Former Malaysian Prime Minister Najib Razak, center, walks into a courtroom at Kuala Lumpur High Court in Kuala Lumpur, Malaysia, Wednesday, April 3, 2019. Najib appeared in court Wednesday for the start of his corruption trial. Picture: AP Photo/Vincent Thian.

Kuala Lumpur - Former Malaysian prime minister Najib Razak on Wednesday arrived at a Kuala Lumpur court to face trial over his alleged involvement in the misappropriation of billions of dollars from the 1Malaysia Development Berhad (1MDB) state fund.

In the current trial, Najib is facing seven charges of money laundering, criminal breach of trust and corruption for transactions totalling 10 million dollars that allegedly ended up in his personal bank account from SRC International, a subsidiary of 1MDB.

1MDB is the subject of a sweeping international probe by multiple countries - including Singapore, Switzerland and the United States - over suspicions that around 4.5 billion dollars were siphoned from the fund by high-ranking Malaysian officials. 

The former premier arrived at the Kuala Lumpur High Court dressed in a dark blue suit and navy tie and was immediately swarmed by the press and his supporters. 

He appeared to address the crowd for several minutes, before making his way into the courtroom, escorted by an entourage of policemen. 

The trial, which begins on the 10th anniversary of Najib's swearing in as prime minister in 2009, has been beset by multiple delays as his defence lawyers sought to put a stay on the trial proceedings.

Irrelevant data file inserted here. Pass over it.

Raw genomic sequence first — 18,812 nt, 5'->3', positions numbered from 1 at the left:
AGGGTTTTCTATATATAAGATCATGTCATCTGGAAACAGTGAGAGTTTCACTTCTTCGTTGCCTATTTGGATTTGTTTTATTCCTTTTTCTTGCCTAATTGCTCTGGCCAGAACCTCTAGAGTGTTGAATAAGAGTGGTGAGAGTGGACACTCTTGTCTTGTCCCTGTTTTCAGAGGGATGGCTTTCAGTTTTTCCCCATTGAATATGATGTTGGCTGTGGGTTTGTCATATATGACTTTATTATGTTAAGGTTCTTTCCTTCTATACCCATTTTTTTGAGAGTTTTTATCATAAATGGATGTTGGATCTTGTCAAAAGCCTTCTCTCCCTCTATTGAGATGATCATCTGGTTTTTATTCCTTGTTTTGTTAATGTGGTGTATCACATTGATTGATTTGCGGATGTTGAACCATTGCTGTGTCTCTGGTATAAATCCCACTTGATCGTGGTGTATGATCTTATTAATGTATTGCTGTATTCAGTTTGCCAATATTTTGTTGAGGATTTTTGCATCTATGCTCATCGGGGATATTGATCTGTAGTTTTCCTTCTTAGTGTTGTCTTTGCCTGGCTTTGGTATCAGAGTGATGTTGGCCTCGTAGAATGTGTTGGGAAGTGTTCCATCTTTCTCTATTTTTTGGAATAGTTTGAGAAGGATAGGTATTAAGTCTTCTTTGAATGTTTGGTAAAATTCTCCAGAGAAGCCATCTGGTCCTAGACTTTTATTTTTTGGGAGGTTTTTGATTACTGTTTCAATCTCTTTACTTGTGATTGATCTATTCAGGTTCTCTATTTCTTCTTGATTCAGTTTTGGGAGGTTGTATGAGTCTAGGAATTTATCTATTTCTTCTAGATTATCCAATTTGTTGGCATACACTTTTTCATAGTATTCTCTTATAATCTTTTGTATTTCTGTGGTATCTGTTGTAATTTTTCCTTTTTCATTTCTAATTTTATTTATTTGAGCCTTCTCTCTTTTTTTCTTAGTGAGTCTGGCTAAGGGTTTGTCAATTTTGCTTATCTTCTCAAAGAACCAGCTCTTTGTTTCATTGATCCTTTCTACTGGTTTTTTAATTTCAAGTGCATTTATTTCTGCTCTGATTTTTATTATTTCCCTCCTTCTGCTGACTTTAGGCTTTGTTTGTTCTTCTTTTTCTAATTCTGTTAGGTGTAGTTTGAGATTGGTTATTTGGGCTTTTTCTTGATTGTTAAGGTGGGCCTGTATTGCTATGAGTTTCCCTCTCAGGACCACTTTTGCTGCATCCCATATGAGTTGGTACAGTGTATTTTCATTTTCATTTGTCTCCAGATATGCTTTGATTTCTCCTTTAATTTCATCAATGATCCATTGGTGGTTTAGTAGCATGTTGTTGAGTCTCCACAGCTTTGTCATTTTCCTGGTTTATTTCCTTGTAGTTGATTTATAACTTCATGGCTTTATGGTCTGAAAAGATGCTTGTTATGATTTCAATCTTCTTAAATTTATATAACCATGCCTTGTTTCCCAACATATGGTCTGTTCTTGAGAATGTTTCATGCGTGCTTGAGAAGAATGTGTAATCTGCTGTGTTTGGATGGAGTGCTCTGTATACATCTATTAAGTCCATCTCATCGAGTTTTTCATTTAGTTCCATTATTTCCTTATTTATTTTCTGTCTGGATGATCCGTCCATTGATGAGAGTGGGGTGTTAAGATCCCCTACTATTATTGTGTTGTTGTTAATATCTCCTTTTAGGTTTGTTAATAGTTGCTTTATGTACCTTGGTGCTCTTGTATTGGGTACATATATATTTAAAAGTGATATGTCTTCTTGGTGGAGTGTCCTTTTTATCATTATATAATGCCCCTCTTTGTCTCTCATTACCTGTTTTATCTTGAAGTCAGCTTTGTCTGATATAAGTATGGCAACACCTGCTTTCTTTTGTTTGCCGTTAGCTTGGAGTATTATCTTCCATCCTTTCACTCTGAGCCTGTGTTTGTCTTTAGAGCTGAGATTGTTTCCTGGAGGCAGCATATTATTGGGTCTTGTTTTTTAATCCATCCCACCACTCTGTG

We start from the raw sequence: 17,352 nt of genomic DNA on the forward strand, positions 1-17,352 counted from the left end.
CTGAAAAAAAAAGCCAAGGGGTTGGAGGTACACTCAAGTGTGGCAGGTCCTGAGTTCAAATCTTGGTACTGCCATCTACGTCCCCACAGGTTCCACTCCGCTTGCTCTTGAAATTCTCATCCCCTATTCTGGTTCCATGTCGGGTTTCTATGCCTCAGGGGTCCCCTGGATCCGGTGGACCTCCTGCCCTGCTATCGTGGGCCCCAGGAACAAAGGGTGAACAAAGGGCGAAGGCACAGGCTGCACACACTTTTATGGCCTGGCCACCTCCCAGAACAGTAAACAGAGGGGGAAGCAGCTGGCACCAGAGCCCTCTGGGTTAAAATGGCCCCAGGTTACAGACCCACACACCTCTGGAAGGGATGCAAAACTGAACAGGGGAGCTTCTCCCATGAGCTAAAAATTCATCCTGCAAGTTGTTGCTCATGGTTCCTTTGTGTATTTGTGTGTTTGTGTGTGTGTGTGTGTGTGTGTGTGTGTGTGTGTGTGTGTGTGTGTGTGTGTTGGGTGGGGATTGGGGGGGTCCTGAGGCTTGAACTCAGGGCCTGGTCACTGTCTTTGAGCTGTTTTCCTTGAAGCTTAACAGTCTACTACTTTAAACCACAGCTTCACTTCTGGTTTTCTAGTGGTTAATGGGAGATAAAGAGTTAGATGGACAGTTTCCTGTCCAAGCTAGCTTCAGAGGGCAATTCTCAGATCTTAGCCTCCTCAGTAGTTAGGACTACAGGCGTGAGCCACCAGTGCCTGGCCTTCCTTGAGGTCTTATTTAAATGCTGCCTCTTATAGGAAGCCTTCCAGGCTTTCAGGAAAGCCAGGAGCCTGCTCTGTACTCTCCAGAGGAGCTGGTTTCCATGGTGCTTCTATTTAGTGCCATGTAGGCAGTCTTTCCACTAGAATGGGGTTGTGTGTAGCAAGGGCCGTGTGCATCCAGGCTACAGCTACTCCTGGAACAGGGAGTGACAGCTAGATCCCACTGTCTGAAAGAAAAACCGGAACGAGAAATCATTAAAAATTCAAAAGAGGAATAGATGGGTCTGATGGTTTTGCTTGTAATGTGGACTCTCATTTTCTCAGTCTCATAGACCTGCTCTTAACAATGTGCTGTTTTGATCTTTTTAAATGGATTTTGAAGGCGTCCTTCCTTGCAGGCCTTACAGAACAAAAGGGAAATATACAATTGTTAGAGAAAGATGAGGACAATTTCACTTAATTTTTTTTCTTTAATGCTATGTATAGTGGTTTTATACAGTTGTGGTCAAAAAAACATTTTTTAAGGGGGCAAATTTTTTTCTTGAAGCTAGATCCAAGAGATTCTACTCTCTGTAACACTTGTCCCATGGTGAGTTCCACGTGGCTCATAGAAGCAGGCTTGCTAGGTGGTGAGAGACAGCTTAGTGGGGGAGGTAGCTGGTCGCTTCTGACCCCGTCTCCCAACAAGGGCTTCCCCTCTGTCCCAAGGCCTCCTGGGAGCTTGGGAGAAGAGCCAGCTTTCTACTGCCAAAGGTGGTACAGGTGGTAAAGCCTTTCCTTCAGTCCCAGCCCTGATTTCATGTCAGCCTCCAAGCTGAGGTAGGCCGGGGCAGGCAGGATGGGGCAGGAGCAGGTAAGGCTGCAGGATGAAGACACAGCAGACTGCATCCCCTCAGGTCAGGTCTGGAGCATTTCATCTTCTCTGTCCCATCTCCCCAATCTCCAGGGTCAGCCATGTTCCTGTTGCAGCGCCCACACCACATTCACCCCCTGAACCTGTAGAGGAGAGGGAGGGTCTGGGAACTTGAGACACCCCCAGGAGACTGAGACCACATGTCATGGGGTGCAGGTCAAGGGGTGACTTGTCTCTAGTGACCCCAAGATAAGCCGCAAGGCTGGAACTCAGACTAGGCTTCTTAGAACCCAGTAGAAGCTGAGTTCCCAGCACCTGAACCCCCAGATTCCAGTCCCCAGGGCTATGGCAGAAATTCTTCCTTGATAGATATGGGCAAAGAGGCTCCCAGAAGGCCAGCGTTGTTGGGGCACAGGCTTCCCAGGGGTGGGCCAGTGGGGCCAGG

During his tenure as prime minister and finance minister, Najib oversaw the 1MDB fund, which existed from 2009 until 2016, when it was found to be drowning in around 16 billion dollars' worth of debt.

Widespread anger over the perceived mishandling of public funds led to a surprise victory by the Mahathir Mohamad-led Pakatan Harapan opposition party in the 2018 general elections, toppling Najib from power and ending his party's 61-year political grip on power.

Najib, alongside his wife Rosmah Mansor, fugitive financier Low Taek Jho and several of Najib's officials and aides, have been implicated in the investigation. 

Raids at residences linked to Najib in the months following the election yielded nearly 300 million dollars worth of handbags, watches, jewellery and other luxury goods, which had been allegedly purchased with money from 1MDB. 

Since then, a total of 42 charges have been levelled against Najib. He has, however, consistently denied any wrongdoing, claiming that the charges against him are politically motivated.